April 06, 2015

Possibly '1 in a Million', In a Scary Way

So I went to my gyn about 10 days ago because I was having some intermittent spotting, which I didn't experience while nursing A.

He did an ultrasound, and everything looked normal aside from a fibroid (I think he called it "small") which wasn't a surprise, because the RE had mentioned it a couple years back during a hysteroscopy. Then he did an endometrial biopsy.

I was so unconcerned about it that I had completely forgotten I was even waiting for the results. Until he called.

It is never a good thing when your doctor himself calls.

The pathology report says I have an en.do.m.etrial s.t.ro.mal no.dul.e. (People I know may be searching online, and I prefer this blog to remain relatively anonymous, hence all the periods.) The problem with that is, it turns out, a benign no.dul.e can't be differentiated from a definitely-not-benign end.o.m.et.rial s.t.ro.mal sa.rc.om.a without doing a hysterectomy and thoroughly testing its margins.

En.dom.et.rial st.r.o.mal t.um.or.s. are diagnosed in (no exaggeration here) 1 to 2 women per million each year. Not exactly the way I want to be "one in a million".

One of the silver linings of a decade of infertility is that it's taught me to take charge in situations like this. I've found an amazing woman who has given me some great advice and put me in contact with a very highly respected gynecological pathologist, so I'll be contacting my doctor's office tomorrow to have my pathology slides shipped across the country for a second opinion. I also have an appointment scheduled with a gynecologic oncologist for next week. If the second opinion pathology report does not have good news, I may wind up going to an expert out of state instead, given how rare these things are.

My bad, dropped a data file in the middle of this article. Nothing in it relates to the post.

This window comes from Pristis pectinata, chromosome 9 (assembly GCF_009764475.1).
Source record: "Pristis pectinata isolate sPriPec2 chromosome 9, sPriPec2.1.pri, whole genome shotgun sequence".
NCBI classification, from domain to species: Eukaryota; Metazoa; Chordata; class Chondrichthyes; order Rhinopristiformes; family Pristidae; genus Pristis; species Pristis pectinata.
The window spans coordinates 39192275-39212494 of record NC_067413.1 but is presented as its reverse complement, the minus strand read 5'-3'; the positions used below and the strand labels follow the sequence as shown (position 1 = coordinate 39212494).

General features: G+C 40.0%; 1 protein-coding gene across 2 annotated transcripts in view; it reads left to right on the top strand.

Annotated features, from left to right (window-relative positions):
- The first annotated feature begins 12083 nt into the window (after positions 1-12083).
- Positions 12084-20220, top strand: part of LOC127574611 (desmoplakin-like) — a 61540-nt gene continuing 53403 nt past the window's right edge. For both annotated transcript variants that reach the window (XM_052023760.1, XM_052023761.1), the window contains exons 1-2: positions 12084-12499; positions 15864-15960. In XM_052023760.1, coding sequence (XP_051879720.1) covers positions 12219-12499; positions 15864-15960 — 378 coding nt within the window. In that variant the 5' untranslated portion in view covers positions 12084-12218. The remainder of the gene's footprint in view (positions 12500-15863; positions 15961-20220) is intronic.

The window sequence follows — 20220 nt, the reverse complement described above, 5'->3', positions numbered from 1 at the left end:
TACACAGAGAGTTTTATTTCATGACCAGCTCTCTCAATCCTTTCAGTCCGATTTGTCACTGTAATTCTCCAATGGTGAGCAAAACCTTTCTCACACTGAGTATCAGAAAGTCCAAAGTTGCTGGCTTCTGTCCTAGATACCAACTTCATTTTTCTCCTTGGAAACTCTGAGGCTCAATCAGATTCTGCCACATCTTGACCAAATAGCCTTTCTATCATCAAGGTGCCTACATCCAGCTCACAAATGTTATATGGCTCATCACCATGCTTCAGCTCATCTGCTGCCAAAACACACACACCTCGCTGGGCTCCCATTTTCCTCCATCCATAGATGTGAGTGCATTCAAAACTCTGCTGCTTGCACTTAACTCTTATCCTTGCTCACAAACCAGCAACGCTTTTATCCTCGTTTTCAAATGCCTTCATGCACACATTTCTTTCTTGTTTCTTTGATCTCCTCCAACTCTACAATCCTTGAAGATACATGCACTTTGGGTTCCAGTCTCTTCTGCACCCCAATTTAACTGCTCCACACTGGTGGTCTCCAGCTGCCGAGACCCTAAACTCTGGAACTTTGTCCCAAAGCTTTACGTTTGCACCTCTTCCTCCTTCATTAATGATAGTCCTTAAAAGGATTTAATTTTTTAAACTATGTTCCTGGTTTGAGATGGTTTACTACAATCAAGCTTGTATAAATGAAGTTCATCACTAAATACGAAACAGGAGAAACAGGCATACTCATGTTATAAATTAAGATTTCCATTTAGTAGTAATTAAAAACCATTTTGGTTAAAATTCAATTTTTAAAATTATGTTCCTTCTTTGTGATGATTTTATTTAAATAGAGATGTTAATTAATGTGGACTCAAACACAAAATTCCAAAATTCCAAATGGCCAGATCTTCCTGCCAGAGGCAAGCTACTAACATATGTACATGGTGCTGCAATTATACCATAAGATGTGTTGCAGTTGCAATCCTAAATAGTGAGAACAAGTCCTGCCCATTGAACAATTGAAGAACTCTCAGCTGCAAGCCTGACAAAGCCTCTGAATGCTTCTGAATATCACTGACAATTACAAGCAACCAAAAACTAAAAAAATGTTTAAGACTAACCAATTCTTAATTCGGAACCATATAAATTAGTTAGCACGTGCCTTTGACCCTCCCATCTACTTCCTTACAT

From the research I've done, I do think there is some reason to be hopeful that the initial diagnosis is a mis-diagnosis. The pathology report does not mention any testing for a few things (including estrogen and progesterone receptors) that are commonly done when this is a potential diagnosis. And the report describes my tissue as "tan brown" but does not mention yellow. I've seen E.S..Ts described as "yellow tan" or yellow, but not "tan brown". Also, my uterus looked like a normal size and shape on the ultrasound, while in 70% of cases of E.S.sa.rco.ma, it's usually enlarged and with a thickened lining. (My lining was thin.)

So like I said, there is reason for hope. But either way, I think a hysterectomy is in my very near future, which pretty much settles the question of #3 on R's side of no.

You can imagine how freaked out I've been about all of this for the past few days.

Then a relative came over unexpectedly today and dropped a bombshell on us. Because of the nature of it and since this blog is not 100% private (I've posted pictures and details that people who know us in person could recognize), I won't go into all the details here.

But suffice it to say that it has rocked our worlds, especially R's, our family will never be quite the same again, and there are yet more doctor's appointments we're going to need to have that we never in a million years would have expected to have.